Home > Articles > Software Development & Management

  • Print
  • + Share This
This chapter is from the book

Application Service Providers

ASPs are third-party service organizations that provide hosted applications that service either a one-to-many buyer model or a many-to-many industry trading community. With the advantage of maintaining all the software, catalogs, and store files on their own servers, they provide an opportunity for companies—both buyers and sellers—to participate in electronic trading communities without having to buy, install, or maintain their own software. They provide essential e-procurement services, such as catalog content aggregation and maintenance, electronic requisitioning, contract development, order and delivery management, and electronic payment, and can process transactions using various forms of EDI, XML, and other communications protocols. All of this is provided for a license fee, a subscription, or for various forms of usage charges.

ASPs are third-party service organizations that provide hosted applications that service either a one-to-many buyer model or a many-to-many industry trading community. With the advantage of maintaining all the software, catalogs, and store files on their own servers, they provide an opportunity for companies—both buyers and sellers—to participate in electronic trading communities without having to buy, install, or maintain their own software. They provide essential e-procurement services, such as catalog content aggregation and maintenance, electronic requisitioning, contract development, order and delivery management, and electronic payment, and can process transactions using various forms of EDI, XML, and other communications protocols. All of this is provided for a license fee, a subscription, or for various forms of usage charges.

ASPs came about in the past few years because, as we have seen, the early e-procurement solutions based on the buyer-managed model required significant time, effort, and resources by both buyers and sellers in order to maintain catalogs, systems, and multiple forms of communications protocols. There was a ready market for third-parties that could provide those services as core competency and remove that burden from the buyers and sellers, who were more interested in the business transaction itself than in maintaining catalogs or systems support.

Although they have had some success with the largest companies, their appeal, at least in these first formative years, has been particularly to small and mid-sized companies, which had neither the internal content management and IT resources nor the cash to buy, implement, and maintain complex and expensive e-procurement applications internally. ASPs provide companies with a cost-effective method for buying into a scaleable solution that they might not normally be able to afford.

However, when it became obvious that there was a significant market for this type of service (see Figure 6.6), others began to move into the third-party hosting arena, differentiating themselves by offering an increasing number of valuable business services to accompany the basic service of the buyer-seller portal site. Sometimes known as Enterprise Asset Management (EAM), not only did these service providers offer catalog maintenance and basic order and payment transactions services, but they also now provide various types of supply chain management, inventory replenishment, directory services and routing, transportation, CRM, order tracking services, and even fulfillment insurance. Some even provide integration with travel services and 401(k) processing.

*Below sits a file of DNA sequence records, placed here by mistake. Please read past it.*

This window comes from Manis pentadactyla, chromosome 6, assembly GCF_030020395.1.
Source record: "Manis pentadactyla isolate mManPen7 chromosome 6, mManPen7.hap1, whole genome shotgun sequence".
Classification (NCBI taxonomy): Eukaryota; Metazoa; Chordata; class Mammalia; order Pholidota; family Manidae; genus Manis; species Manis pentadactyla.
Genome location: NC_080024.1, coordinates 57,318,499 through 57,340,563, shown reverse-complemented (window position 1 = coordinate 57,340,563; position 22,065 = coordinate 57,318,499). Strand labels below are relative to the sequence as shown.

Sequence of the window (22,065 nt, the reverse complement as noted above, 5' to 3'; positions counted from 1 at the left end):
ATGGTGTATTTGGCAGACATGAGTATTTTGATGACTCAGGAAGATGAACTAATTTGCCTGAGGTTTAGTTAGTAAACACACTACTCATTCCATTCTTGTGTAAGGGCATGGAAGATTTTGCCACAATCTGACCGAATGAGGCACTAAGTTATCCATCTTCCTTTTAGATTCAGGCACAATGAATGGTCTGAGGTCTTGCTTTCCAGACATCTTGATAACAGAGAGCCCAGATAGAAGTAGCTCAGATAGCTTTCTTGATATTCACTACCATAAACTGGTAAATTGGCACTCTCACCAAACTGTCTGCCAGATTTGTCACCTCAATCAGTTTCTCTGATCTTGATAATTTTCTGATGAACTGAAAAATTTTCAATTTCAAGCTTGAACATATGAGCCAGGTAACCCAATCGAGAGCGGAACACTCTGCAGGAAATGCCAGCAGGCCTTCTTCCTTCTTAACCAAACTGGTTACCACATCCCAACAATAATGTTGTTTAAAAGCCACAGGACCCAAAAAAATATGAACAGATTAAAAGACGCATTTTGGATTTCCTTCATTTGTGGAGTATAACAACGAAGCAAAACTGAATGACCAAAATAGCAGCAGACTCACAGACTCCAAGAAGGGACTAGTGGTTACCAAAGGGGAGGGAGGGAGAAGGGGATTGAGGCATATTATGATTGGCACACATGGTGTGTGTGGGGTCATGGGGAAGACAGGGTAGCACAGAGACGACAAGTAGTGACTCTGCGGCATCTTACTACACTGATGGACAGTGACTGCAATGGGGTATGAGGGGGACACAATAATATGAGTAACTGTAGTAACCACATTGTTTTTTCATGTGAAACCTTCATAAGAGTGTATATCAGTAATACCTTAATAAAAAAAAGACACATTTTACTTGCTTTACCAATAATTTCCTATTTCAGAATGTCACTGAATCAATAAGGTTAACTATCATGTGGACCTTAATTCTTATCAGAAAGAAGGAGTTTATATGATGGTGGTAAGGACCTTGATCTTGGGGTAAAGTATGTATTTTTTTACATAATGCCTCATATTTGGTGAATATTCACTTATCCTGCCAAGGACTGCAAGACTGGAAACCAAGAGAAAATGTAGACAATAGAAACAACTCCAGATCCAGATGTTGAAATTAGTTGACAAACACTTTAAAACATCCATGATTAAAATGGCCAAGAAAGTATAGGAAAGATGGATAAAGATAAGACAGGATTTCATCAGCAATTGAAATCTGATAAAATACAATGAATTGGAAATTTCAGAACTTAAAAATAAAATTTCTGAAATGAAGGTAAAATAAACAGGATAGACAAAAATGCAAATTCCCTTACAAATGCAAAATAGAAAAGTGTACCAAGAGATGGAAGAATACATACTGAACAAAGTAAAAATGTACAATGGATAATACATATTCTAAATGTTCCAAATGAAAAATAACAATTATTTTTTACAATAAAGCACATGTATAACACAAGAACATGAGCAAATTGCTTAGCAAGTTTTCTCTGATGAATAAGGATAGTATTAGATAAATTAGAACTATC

Figure 6.6 Intermediation: B2B e-commerce, percent of total. (Source: Forrester Research as printed in "Seller Beware," The Economist, March 4, 2000.)

A good example of software platforms themselves providing these services can be seen with Intelisys Electronic Commerce (now Metiom) and its support of the Autolink.com e-market. Because many of the smaller auto suppliers that want to participate have little IT or content management experience, Intelisys built, and as Metiom, now manages the site, maintaining both the database and server, and providing catalogs, management tools, and links to other industry suppliers. A similar service is provided by Essential Markets.com, which offers a hosted service that helps small suppliers to convert their product information into XML formats, and then places those supplier details on the Internet, including links to e-marketplaces.

Similarly, M2MEport.com, which is targeted to small and medium-sized manufacturers, provides not only an e-market portal, but also a consultative "Collaboration Center," where their specialists work with subscribers in the design of customized products. They have even gone so far as to provide a variety of education offerings—including a distance learning program—designed to help manufacturers with procurement-related issues. Others, like Grainger.com, provide access to important technical support information and material safety data sheets for products sold through their OrderZone.com site.

Recognizing the potential for ASP outsourcing, and as a further twist to this convoluted marketplace, Clarus, Microsoft, and Cisco Systems have agreed to collaborate with a selected group of ASPs to provide them with hosted services that are designed for use by ASPs, and that incorporate ASP-specific tools that will make it easier for these ASPs to deliver e-procurement services on an outsourced basis to their customers. This reflects the high level of competition in this marketplace, and the fact that in order to survive, ASPs have been forced to seek out multiple revenue streams, including leasing applications and even building portals themselves.

  • + Share This
  • 🔖 Save To Your Account